Who doesn’t wish 2020 would end? Like everyone, we have a long list of grievances. But our complaints are nothing compared to the folks who have lost loved ones or their jobs. So instead of grumbling in this Thanksgiving season, we think it’s more appropriate to examine our glass half full. We had always thought that we knew New England pretty well, but since our radius of travel has been curtailed, we’ve become much more intimately acquainted with our figurative back yard. We have had to dig deeper, discover new places, and learn to appreciate some of New England’s more subtle pleasures.
In this pandemic year, here are 10 things for which we’re giving thanks.
Created in 1891, the Trustees of Reservations (thetrustees.org) is steward of more than 120 sites around Massachusetts. Some of the most prominent Trustees properties — Crane Beach and World’s End — are deservedly famous. But we’re especially grateful for some of the small, often-surprising pockets of nature preserved and cherished under the aegis of the organization. What could be quirkier than Dinosaur Footprints along Route 5 in Holyoke, the sweeping Lowell Holly reservation in Mashpee where it’s always Christmas, or the geological quirk of Dexter Drumlin in Lancaster, where the abstract idea of a glacial deposit becomes very real on this rounded hump in the landscape?
The ‶awww!″ response
Austrian ethnologist and zoologist Konrad Lorenz called it the ‶baby schema,″ observing that infants share certain characteristics — big heads, chubby cheeks, a high forehead, and a comparatively small nose and mouth. That applies equally to baby animals as to human infants. Here’s a shout-out to the baby animals that make us smile and give us hope. And here’s a note of thanks to some of the places that raise heritage breeds: Plimoth Patuxet (plimoth.org), Old Sturbridge Village (osv.org), and Hancock Shaker Village (hancockshakervillage.org).
When the railroads built their lines, they generally surveyed the flattest routes with the fewest curves. Subtract the trains and tracks and those flat, straight rights-of-way are perfect for pedaling. We’re thankful for rail trails because they’re a lot more interesting than a spin around the block and often tunnel directly through beautiful landscape — like the woodsy path of New Hampshire’s Northern Rail Trail, the Pioneer Valley farmland and riverside views of the Norwottuck Rail Trail, or the mix of woods, sea, and beaches along the Cape Cod Rail Trail. Find new trails to explore at traillink.com.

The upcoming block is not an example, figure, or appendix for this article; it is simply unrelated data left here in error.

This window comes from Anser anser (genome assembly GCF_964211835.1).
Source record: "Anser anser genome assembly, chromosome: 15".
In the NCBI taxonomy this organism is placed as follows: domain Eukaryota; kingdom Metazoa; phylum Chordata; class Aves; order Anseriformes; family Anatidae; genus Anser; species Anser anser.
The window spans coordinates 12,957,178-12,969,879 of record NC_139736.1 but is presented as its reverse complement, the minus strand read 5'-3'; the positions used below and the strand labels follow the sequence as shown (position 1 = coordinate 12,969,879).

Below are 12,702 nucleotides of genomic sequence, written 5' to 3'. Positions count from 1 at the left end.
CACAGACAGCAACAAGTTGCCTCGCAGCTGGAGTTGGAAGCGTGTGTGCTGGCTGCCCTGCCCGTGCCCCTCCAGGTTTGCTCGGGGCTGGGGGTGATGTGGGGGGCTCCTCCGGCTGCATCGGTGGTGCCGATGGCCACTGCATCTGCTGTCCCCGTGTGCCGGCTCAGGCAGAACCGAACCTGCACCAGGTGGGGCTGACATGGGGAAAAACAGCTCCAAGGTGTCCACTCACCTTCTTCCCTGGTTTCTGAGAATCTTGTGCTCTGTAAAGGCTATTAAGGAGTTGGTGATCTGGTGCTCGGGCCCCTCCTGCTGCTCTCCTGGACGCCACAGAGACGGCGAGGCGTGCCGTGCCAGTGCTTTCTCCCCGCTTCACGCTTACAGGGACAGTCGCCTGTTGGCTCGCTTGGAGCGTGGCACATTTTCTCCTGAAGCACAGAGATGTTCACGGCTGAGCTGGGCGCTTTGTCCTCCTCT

Birds of a feather
Mass Audubon (massaudubon.org) has literally changed the way we look at the world, sensitizing us to every flicker of movement in the trees. Each time we’ve attended one of the organization’s educational programs, we’ve come away with a deeper understanding and appreciation of the avian inhabitants of Massachusetts as well as all those feathered fly-by seasonal visitors. Thanks to Mass Audubon, birding has become less an avocation than an everyday reflex.
Way to go
We’ll probably never blaze a new trail. It seems every square inch of New England has been discovered. But after wandering unintentionally down spur trails or finding ourselves back where we started after an hour of hiking, we have become especially grateful for well-marked hiking and walking trails and the folks who blazed them. The best signage anticipates potentially confusing trail intersections and highlights desirable detours like a waterfall or a covered bridge. It is our fervent wish that people who vandalize trail markers be consigned to an eternity of wandering in the dark.
Special kudos to park staff, rest stop managers, and other custodial heroes who were able to safely open rest rooms at some facilities and along the highways. Not having our length of travel dictated by our bladders has been truly liberating.
A sight to see
We were as happy as anyone when museums were finally able to cautiously reopen their galleries, but thanks to outdoor art in its various permutations, we were still able to experience beauty, whimsy, and wonder throughout the lockdown. That included the vibrant, edgy urban murals at Underground at Ink Block (undergroundinkblock.com) in the South End and the pastoral idyll of often gigantic artworks in the landscape of Lincoln’s deCordova Sculpture Park and Museum (thetrustees.org/place/decordova).
An app for that
We confess to becoming so dependent on GPS that we almost never consult paper maps when we’re driving somewhere. As good as Google Maps and the other directional mappers might be, they fall down once you leave the pavement. That why we’re thankful for the AllTrails app (alltrails.com). Not only does it give us access to more than 100,000 trail maps, the Pro version ($30 per year) lets us download maps for places where we won’t have cell service. Moreover it gives us turn-by-turn notifications. Dedicated hikers can also use it to record their hikes.
Roads less traveled
With deference to the television insurance commercial, it might be possible that we are turning into our parents — at least when it comes to the scenic Sunday drive. We’re thankful for the Massachusetts Scenic Byways, which run the gamut from the salt breezes of the Essex Coastal Scenic Byway to the mountain ridgelines of the Route 112 Scenic Byway in the Berkshire foothills. There are a slew of scenic byways in the other New England states as well. To look for one near you, visit scenicbyways.info.
For reasons probably all too obvious, the summer of 2020 wasn’t a big beach season for us. But we are definitely thankful for off-season beaches. We might not sun ourselves on the sand or paddle out to catch a roller, but we love the long stretches of uninhabited shoreline, the rhythmic lap of the waves, and the admittedly chilly wind in our hair. Without the in-season crowds, a walk on the beach is both primal and rejuvenating.
Patricia Harris and David Lyon can be reached at email@example.com.